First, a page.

And this makes four! Will this new opus be as successful as the previous ones? Let's hope so.
Katsushika Hokusai (1760-1849), oban tate-e, from the series "Shokoku Taki Meguri, Waterfalls of the Different Provinces", plate Kisoji no oku Amida-ga-taki, Amida's Waterfalls in the Vicinity of the Kisokaido Road, 37.3 x 25.7 cm/13.8 x 10.1 in.
The names of Robert (1903-1968) and Isabelle (1915-2010) de Strycker are among those that regularly reappear in auction rooms, and resonate for insiders as the promise of outstanding pieces with impeccable provenance. The three sales organized by Piasa in 2007 and 2013 introduced the general public to the impeccable taste of this Belgian collecting couple, and played a role in Drouot's heyday. Let's go back to the beginning of this century: on December 5, 2007, Chinese lacquerware launched this cycle of auctions and raised €2,935,000. A few years later, on June 10 and December 9, 2013, porcelain was fiercely contested over two days and raised €3,169,000 and €2,176,000 respectively. While all these sales were dedicated to China, this year's auction, led by Beaussant Lefèvre & Associés, is primarily focused on Japan.
Much has already been written about the couple's background and taste for Asian art, which is said to have originated with a visit to the British Museum in the 1930s. However, it should be noted that the couple maintained a lively correspondence with the English collector and specialist in lacquer and porcelain Harry Garner (1891-1977), as well as with the Czech collector and expert Fritz Löw-Beer (1906-1976). Robert de Strycker was very fond of Japanese artworks—and more particularly of prints—which he acquired from galleries in Brussels, Paris and London. He kept them in drawing boxes, protected from light. Thus they remain in a remarkably pristine condition. The dispersal of these more than 600 lots of prints is in itself a real event, since such a collection had not been seen for years.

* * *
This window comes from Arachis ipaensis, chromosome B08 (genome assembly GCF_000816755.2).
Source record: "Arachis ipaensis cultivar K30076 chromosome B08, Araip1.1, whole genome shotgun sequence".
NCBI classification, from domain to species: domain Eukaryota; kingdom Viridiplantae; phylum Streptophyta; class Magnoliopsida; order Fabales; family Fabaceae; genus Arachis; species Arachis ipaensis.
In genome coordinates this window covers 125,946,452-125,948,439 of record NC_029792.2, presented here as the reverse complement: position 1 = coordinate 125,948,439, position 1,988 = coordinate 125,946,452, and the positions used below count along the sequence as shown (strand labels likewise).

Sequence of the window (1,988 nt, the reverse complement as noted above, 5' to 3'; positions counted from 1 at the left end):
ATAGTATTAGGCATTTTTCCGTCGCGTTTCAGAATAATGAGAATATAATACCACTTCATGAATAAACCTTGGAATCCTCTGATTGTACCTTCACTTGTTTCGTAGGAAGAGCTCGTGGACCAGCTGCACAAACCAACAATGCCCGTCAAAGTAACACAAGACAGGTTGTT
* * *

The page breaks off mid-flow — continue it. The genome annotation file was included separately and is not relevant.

Prints and Series
They are all there, the greatest masters of ukiyo-e. First and foremost among them, Katsushika Hokusai (1760-1849) is one of the most represented. While the Great Wave of Kanagawa is not included, other highly prized landscapes by the "old painting fool" are present, such as this oban tate-e from the series of "Waterfalls of the Different Provinces", a plate depicting the Amida Waterfalls in the vicinity of the Kisokaido Road (35.3 x 25.7 cm/13.8 x 10.1 in, see photo), which is estimated at €8,000/10,000. Acquired by the couple in 1945 in Brussels, it hails from the former Crespin Collection. As illustrious as his contemporary, Utagawa Hiroshige (1797-1858) is also featured prominently with what is probably his most famous work. A suite of 44 aiban yoko-e from the "Fifty-Three Tokaido Stations" series—highly sought after by connoisseurs—is offered at €8,000/12,000. It was so successful when it was published in 1833 that it gave rise to some collaborations of artists who made their own version. This is notably the case for the Tokaido gojusan tsugi series, “The Fifty-Three Stations in Pairs of the Tokaido,” of which a set of 55 oban tate-e drawn by Utagawa Kuniyoshi (1797-1861), Utagawa Kunisada I (or Toyokuni III, 1786-1864) and Utagawa Shigenobu (or Hiroshige II, 1826-1869) can be bought for €10,000/15,000. Less well known in the West, Kuniyoshi has seen his value rise in recent years among collectors who appreciate his bold use of color and his avant-garde framing. An important oban tate-e triptych from the series "Yoshinoyama Kassen, the Battle on Mount Yoshino" (see photo), showing the monk Yokogawa Kakuhan chasing Sato Tadanobu, leaning on the roof of the pagoda, should capture people’s attention at €4,000/6,000.
While prints are king, occupying two of the three days of the sale, works of art from China and Japan open the auction. From the Middle Kingdom, a Hu form vase in red and black lacquer, bearing the apocryphal mark of Qianlong on the reverse, will be noticed, with an attractive estimate of €3,000/4,000 (see photo). Emblematic of the refinement of the ‘Land of the Rising Sun,’ inrô and netsuke will delight all lovers of these delicate objects. Among the inrô, a four-case model in the shape of a jar with rich lacquer decoration in several colors (€1,200/1,500, see photo) will appeal, while among the netsuke, a wooden specimen from the Edo period depicting a dragon curled up on itself, holding a pearl in its claws, is likely to provoke the fiercest battles. €2,000/3,000 (see photo) will be needed to tame it.